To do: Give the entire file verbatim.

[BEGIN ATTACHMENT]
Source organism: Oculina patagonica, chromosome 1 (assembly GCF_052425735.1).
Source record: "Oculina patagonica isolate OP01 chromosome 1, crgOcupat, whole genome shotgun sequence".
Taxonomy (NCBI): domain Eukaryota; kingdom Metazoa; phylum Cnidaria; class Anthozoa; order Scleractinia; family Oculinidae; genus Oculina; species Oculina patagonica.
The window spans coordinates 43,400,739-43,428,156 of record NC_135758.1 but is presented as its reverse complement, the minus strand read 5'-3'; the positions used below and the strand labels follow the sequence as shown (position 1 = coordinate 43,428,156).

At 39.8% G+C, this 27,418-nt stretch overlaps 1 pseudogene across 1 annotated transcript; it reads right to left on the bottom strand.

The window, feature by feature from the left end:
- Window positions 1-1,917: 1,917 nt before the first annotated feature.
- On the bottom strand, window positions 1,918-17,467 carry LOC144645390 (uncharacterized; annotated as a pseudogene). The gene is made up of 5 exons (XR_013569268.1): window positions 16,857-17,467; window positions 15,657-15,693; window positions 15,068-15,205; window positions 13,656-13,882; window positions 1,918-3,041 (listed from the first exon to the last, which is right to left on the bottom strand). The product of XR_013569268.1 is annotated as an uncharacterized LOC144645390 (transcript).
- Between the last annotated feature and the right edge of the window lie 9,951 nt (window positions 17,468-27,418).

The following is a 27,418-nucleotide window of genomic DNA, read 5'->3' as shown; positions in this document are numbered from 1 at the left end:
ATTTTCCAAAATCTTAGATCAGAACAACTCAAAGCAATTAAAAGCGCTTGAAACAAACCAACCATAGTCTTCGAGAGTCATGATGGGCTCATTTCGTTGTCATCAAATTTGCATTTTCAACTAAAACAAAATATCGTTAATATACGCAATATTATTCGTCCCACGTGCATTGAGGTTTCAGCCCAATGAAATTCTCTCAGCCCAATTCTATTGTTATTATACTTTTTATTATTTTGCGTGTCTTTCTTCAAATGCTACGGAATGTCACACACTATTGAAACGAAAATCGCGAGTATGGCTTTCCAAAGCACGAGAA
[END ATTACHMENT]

Source organism: Oculina patagonica, chromosome 1 (assembly GCF_052425735.1).
Source record: "Oculina patagonica isolate OP01 chromosome 1, crgOcupat, whole genome shotgun sequence".
Taxonomy (NCBI): domain Eukaryota; kingdom Metazoa; phylum Cnidaria; class Anthozoa; order Scleractinia; family Oculinidae; genus Oculina; species Oculina patagonica.
The window spans coordinates 43,400,739-43,428,156 of record NC_135758.1 but is presented as its reverse complement, the minus strand read 5'-3'; the positions used below and the strand labels follow the sequence as shown (position 1 = coordinate 43,428,156).

At 39.8% G+C, this 27,418-nt stretch overlaps 1 pseudogene across 1 annotated transcript; it reads right to left on the bottom strand.

The window, feature by feature from the left end:
- Window positions 1-1,917: 1,917 nt before the first annotated feature.
- On the bottom strand, window positions 1,918-17,467 carry LOC144645390 (uncharacterized; annotated as a pseudogene). The gene is made up of 5 exons (XR_013569268.1): window positions 16,857-17,467; window positions 15,657-15,693; window positions 15,068-15,205; window positions 13,656-13,882; window positions 1,918-3,041 (listed from the first exon to the last, which is right to left on the bottom strand). The product of XR_013569268.1 is annotated as an uncharacterized LOC144645390 (transcript).
- Between the last annotated feature and the right edge of the window lie 9,951 nt (window positions 17,468-27,418).

The following is a 27,418-nucleotide window of genomic DNA, read 5'->3' as shown; positions in this document are numbered from 1 at the left end:
ATTTTCCAAAATCTTAGATCAGAACAACTCAAAGCAATTAAAAGCGCTTGAAACAAACCAACCATAGTCTTCGAGAGTCATGATGGGCTCATTTCGTTGTCATCAAATTTGCATTTTCAACTAAAACAAAATATCGTTAATATACGCAATATTATTCGTCCCACGTGCATTGAGGTTTCAGCCCAATGAAATTCTCTCAGCCCAATTCTATTGTTATTATACTTTTTATTATTTTGCGTGTCTTTCTTCAAATGCTACGGAATGTCACACACTATTGAAACGAAAATCGCGAGTATGGCTTTCCAAAGCACGAGAA